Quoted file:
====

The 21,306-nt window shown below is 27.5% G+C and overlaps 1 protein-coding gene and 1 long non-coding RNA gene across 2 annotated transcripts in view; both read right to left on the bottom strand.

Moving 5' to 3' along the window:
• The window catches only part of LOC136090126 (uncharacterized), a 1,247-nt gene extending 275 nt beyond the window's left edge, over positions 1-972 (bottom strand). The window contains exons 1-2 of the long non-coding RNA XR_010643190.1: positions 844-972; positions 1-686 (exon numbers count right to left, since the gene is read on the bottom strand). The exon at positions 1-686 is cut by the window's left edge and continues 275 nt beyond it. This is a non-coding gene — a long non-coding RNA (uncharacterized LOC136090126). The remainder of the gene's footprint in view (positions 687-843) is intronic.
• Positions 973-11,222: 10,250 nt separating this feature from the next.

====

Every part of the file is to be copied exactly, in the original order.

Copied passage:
The 21,306-nt window shown below is 27.5% G+C and overlaps 1 protein-coding gene and 1 long non-coding RNA gene across 2 annotated transcripts in view; both read right to left on the bottom strand.

Moving 5' to 3' along the window:
• The window catches only part of LOC136090126 (uncharacterized), a 1,247-nt gene extending 275 nt beyond the window's left edge, over positions 1-972 (bottom strand). The window contains exons 1-2 of the long non-coding RNA XR_010643190.1: positions 844-972; positions 1-686 (exon numbers count right to left, since the gene is read on the bottom strand). The exon at positions 1-686 is cut by the window's left edge and continues 275 nt beyond it. This is a non-coding gene — a long non-coding RNA (uncharacterized LOC136090126). The remainder of the gene's footprint in view (positions 687-843) is intronic.
• Positions 973-11,222: 10,250 nt separating this feature from the next.